In fact, they say there’s no case law or precedent that mandates such training.
“There really is no obligation that clearly states that there’s any requirement to instruct teachers or teach students about transgenderism,” said Al Riskowski, executive director of the Nebraska Family Alliance.
The memo cited by McLeese Stephenson wasn’t relevant, he said.
McLeese Stephenson and another member of the subcommittee, Kathy Danek, didn’t return phone calls seeking comment. Another member of the policy subcommittee, Barbara Baier, said in an interview that LPS legal counsel said the memo constituted “legal precedent.”
Asked about the memo’s relevance to the debate, Baier didn’t directly answer but said there are a number of legal precedents that require school districts to train teachers on LGBT students. She mentioned a letter from U.S. Secretary of Education Arne Duncan about the civil rights of LGBT (lesbian, gay, bisexual and transgender) students.
Baier appears to be referring to a 2011 letter Duncan sent to school districts warning them not to ban students from forming gay-straight alliances and support groups in schools.
“I’m not an attorney,” Baier said in an interview. “But from what I read… we as a school district have to stand for all children, and that includes LGBT.”
Baier said, “There’s just a whole scaffolding of legal cases across the country” that are reason for LPS to train its teachers on gender issues.
She mentioned the Anoka-Hennepin School District’s 2012 settling of a lawsuit after a federal civil rights investigation and a lawsuit filed by six students alleging the Minnesota district failed to appropriately respond to harassment based on sexual orientation. Several students who were gay or believed to be gay committed suicide in 2009-2010. The settlement included a $270,000 payment to the students and a plan to improve the climate for all students.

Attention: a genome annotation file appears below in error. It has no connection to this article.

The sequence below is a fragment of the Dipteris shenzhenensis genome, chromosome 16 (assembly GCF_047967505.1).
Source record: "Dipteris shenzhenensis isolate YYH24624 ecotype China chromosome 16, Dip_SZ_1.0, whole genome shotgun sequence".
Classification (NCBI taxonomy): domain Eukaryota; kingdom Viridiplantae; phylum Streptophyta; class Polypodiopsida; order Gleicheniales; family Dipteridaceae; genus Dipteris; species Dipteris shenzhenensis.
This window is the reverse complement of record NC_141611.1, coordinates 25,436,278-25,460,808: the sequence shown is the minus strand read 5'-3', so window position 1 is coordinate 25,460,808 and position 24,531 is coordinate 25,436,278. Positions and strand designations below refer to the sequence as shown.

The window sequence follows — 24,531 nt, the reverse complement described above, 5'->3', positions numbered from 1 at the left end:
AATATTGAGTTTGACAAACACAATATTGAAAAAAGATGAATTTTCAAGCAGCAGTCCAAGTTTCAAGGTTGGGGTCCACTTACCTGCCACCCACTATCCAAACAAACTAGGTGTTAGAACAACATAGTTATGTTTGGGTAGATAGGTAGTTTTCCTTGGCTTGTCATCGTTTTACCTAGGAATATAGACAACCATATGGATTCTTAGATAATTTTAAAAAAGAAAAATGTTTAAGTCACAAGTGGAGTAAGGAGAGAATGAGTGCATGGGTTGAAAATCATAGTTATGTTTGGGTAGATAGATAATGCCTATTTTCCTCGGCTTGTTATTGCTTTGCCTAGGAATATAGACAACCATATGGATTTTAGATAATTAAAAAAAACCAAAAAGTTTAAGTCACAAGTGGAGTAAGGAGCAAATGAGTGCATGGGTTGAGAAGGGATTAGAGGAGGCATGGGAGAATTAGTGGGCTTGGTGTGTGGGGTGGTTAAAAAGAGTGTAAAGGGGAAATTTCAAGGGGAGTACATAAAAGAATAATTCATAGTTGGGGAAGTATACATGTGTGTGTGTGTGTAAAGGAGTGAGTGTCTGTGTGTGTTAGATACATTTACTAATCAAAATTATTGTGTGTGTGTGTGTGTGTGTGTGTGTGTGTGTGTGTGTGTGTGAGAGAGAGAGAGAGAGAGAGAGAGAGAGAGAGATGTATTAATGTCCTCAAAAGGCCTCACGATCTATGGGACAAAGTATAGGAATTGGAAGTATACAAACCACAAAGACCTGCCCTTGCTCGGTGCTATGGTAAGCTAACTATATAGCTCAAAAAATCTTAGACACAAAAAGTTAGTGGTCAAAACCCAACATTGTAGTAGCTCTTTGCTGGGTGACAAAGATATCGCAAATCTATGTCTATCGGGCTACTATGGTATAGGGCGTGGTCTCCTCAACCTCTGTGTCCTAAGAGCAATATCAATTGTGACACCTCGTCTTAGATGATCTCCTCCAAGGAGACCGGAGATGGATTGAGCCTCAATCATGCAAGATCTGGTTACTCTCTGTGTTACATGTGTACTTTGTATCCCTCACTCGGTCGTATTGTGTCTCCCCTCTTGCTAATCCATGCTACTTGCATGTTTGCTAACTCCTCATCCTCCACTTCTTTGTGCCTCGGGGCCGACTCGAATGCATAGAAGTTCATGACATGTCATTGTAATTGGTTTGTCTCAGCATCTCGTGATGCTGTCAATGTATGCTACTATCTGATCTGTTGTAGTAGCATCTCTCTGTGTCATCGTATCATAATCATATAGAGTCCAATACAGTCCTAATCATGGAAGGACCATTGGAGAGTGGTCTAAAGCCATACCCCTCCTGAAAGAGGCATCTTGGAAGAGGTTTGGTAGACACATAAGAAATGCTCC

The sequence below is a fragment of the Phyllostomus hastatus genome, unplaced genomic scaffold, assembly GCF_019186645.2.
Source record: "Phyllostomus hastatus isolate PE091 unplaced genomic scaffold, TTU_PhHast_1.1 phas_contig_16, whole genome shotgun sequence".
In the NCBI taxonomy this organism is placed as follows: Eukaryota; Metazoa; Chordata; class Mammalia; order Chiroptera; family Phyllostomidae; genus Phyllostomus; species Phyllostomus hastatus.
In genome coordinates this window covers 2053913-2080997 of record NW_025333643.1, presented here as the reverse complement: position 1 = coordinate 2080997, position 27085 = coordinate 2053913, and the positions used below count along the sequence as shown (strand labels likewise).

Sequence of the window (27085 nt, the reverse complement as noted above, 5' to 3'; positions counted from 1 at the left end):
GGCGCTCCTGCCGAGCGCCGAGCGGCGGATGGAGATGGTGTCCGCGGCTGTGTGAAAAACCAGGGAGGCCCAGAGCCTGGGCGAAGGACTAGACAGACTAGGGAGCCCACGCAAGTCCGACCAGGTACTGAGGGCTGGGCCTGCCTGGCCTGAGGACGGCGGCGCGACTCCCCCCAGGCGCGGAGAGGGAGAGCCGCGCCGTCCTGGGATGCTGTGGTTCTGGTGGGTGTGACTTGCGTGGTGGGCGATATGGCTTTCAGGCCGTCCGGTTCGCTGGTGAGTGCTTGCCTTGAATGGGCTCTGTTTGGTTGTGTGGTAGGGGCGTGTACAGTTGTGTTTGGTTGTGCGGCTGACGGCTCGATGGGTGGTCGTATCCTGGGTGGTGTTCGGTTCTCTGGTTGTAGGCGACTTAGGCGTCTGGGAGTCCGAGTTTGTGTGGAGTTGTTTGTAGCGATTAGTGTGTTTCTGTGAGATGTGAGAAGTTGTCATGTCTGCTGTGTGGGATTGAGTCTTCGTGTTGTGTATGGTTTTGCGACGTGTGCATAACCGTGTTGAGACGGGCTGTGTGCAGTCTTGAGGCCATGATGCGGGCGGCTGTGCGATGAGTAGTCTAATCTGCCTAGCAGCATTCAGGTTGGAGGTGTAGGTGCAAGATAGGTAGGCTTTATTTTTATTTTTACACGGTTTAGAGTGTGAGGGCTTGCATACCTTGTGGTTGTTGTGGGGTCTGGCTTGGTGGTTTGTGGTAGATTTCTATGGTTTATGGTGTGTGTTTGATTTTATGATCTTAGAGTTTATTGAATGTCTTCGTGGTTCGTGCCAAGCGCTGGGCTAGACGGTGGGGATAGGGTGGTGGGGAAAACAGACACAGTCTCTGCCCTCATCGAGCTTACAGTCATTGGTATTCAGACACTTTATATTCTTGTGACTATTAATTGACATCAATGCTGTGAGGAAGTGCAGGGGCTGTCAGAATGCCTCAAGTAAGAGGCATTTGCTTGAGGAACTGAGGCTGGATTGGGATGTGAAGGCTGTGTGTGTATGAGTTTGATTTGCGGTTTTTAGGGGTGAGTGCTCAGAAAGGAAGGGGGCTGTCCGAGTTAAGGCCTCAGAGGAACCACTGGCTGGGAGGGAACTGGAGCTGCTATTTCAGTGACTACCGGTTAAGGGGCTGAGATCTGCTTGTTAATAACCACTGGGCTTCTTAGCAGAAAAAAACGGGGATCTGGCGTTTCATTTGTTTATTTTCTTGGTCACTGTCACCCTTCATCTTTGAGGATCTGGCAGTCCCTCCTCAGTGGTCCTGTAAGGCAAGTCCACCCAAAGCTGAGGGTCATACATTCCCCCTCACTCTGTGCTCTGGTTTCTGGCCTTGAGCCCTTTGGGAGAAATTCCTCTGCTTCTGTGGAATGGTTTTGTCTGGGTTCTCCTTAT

Prior to that, the school district’s policy required staff to stay neutral on sexual orientation issues, according to the Star Tribune.
Baier said it was one of the biggest school settlements in the history of civil rights.
“I think there are a lot of school districts across the country that are becoming aware of these issues,” Baier said. “There’s a real need to… provide equitable access.”
The words lesbian, gay, bisexual and transgender must be used in that training, said Baier, who is openly gay.
“Because you can’t create a safe educational environment unless you say you will stand for those kids,” she said, likening it to similar issues based on race or special needs.
Asked why the federal memo was used to justify LPS gender training, she said it was just the most recent of “things that have been coming out” on the topic.
“There are hundreds of cases across the country involving these issues,” she said. “My peers on the board are aware of them, because I have mentioned them to them.”
Updated 9:43 a.m. Monday